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  1. Laura S. Brown (1991). Antiracism as an Ethical Imperative: An Example From Feminist Therapy. Ethics and Behavior 1 (2):113 – 127.
    This article presents a conceptual framework within feminist therapy theory for viewing overt and covert racist behaviors as forms of unethical action. Using the personal as theoretical and political, the author traces her process of having her consciousness raised regarding the issue of racism in psychotherapy. Racism is then conceptualized as an ethics problem in terms of lack of mutuality and respect, violation of boundaries, and unethical imbalance of power in the therapy relationship. The concept of antiracism, a proactive stance (...)
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  2. Tommy J. Curry (2007). Please Don't Make Me Touch 'Em. Radical Philosophy Today 2007:133-158.
    The unchanging realities of race relations in the United States, recently highlighted by the catastrophe of Hurricane Katrina, demonstrate that Black Americans are still not viewed, treated or protected as citizens in this country. The rates of poverty, disease and incarceration in Black communities have been recognized by some Critical Race Theorists as genocidal acts. Despite the appeal to the international community’s interpretation of human rights, Blacks are still the most impoverished and lethally targeted group in America. Given the “white (...)
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  3. Joshua Glasgow, Julie L. Shulman & Enrique G. Covarrubias (2009). The Ordinary Conception of Race in the United States and Its Relation to Racial Attitudes: A New Approach. Journal of Cognition and Culture 9 (1):15-38.
    Many hold that ordinary race-thinking in the USA is committed to the 'one-drop rule', that race is ordinarily represented in terms of essences, and that race is ordinarily represented as a biological (phenotype- and/or ancestry-based, non-social) kind. This study investigated the extent to which ordinary race-thinking subscribes to these commitments. It also investigated the relationship between different conceptions of race and racial attitudes. Participants included 449 USA adults who completed an Internet survey. Unlike previous research, conceptions of race were assessed (...)
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  4. Adam Hochman (2013). Do We Need a Device to Acquire Ethnic Concepts? Philosophy of Science 80 (5):994-1005.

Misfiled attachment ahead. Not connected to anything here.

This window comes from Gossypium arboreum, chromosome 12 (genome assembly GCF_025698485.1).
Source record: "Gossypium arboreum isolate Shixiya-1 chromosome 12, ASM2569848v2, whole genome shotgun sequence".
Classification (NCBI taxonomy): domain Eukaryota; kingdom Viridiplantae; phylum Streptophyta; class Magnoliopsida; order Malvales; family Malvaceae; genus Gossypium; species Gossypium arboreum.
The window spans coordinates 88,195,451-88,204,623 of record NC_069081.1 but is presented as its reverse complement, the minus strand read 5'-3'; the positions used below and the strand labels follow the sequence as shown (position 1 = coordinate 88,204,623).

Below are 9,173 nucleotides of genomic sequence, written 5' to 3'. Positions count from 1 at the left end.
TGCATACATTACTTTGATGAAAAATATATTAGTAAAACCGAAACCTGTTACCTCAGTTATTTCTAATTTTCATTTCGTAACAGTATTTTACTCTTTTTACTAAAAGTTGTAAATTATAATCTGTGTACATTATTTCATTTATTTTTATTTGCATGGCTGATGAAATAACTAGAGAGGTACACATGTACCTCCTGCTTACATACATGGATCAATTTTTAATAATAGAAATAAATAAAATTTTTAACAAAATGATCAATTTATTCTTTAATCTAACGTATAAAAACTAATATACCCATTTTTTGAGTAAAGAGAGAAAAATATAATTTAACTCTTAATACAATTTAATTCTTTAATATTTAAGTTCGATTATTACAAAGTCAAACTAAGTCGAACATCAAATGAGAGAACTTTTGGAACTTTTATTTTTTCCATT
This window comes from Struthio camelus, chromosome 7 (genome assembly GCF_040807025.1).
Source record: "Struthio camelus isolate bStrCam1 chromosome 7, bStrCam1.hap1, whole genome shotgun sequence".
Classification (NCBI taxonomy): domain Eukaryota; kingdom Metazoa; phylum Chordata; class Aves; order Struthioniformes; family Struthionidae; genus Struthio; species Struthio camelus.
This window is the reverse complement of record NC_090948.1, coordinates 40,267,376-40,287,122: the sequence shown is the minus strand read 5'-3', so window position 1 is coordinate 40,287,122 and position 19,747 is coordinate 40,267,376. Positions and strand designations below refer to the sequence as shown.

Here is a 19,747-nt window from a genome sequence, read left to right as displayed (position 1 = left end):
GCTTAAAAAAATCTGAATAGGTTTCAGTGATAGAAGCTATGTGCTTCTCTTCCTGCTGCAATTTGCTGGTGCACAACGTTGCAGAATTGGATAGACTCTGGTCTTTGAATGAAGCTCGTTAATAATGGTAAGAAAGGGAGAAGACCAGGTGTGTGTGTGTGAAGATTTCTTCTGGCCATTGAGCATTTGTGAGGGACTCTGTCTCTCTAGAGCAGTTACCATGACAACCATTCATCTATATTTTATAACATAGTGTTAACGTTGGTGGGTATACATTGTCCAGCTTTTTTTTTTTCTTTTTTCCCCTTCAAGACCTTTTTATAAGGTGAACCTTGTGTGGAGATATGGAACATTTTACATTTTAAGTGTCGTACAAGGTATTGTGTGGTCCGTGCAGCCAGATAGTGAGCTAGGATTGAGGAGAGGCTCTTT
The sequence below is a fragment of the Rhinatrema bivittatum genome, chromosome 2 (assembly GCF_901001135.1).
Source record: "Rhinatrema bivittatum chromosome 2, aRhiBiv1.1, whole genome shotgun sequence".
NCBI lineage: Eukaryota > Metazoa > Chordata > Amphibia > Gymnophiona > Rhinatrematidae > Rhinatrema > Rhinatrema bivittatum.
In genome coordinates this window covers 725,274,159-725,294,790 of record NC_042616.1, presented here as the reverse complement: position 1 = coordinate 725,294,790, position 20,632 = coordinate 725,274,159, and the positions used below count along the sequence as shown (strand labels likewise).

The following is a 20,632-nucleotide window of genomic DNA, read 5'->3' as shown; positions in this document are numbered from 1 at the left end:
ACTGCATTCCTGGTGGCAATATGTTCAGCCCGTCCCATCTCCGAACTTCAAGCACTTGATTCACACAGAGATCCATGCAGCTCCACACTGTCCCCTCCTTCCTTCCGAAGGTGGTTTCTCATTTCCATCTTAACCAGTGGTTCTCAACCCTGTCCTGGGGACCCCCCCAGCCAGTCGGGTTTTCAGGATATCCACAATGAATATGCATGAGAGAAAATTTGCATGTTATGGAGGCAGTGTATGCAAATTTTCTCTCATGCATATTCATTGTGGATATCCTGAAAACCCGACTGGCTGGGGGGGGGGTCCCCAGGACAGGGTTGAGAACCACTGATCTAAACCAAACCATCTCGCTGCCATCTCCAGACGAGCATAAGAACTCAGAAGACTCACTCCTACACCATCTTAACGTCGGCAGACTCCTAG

Francisco Gil-White argues that the ubiquity of racialism—the view that so-called races have biological essences—can be explained as a by-product of a shared mental module dedicated to ethnic cognition. Gil-White’s theory has been endorsed, with some revisions, by Edouard Machery and Luc Faucher. In this skeptical response I argue that our developmental environments contain a wealth, rather than a poverty of racialist stimulus, rendering a nativist explanation of racialism redundant. I also argue that we should not theorize racialism in isolation (...)
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  5. Joshua Knobe, Paul Bloom & David Pizarro, College Students Implicitly Judge Interracial Sex and Gay Sex to Be Morally Wrong.
    College students implicitly judge interracial sex and gay sex to be morally wrong Some moral intuitions arise from psychological processes that are not fully accessible to consciousness. For instance, most people disapprove of consensual adult incest between siblings, but are unable to articulate why—they just feel that it is wrong (Haidt, 2001). More generally, there is evidence for at least two sources of moral judgment: explicit conscious reasoning and tacit intuitions, which are motivated by emotional responses (Greene et al., 2001) (...)
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  6. Lawrence Lengbeyer (2004). Racism and Impure Hearts. In Michael Levine & Tamas Pataki (eds.), Racism in Mind: Philosophical Explanations of Racism and Its Implications. Cornell UP.
    If racism is a matter of possessing racist beliefs, then it would seem that its cure involves purging one’s mind of all racist beliefs. But the truth is more complicated, and does not permit such a straightforward strategy. Racist beliefs are resistant to subjective repudiation, and even those that are so repudiated are resistant to lasting expulsion from one’s belief system. Moreover, those that remain available for use in cognition can shape thought and behavior even in the event that one (...)
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  7. Sarah-Jane Leslie (forthcoming). The Original Sin of Cognition: Fear, Prejudice, and Generalization. Journal of Philosophy.
  8. Joseph W. Long (2001). The Logical Mistake of Racism. Philosophy in the Contemporary World 8 (1):47-51.
    In this paper, I will explore and attempt to define one very important type of egregious discrimination of persons, racism. I will argue that racism involves a kind of logical mistake; specifically. I hope to show that racists commit the naturalistic fallacy. Finally, I will defend my account of racism against two challenges, the most important of which argues that if racism is merely a logical error then racists are not morally culpable.
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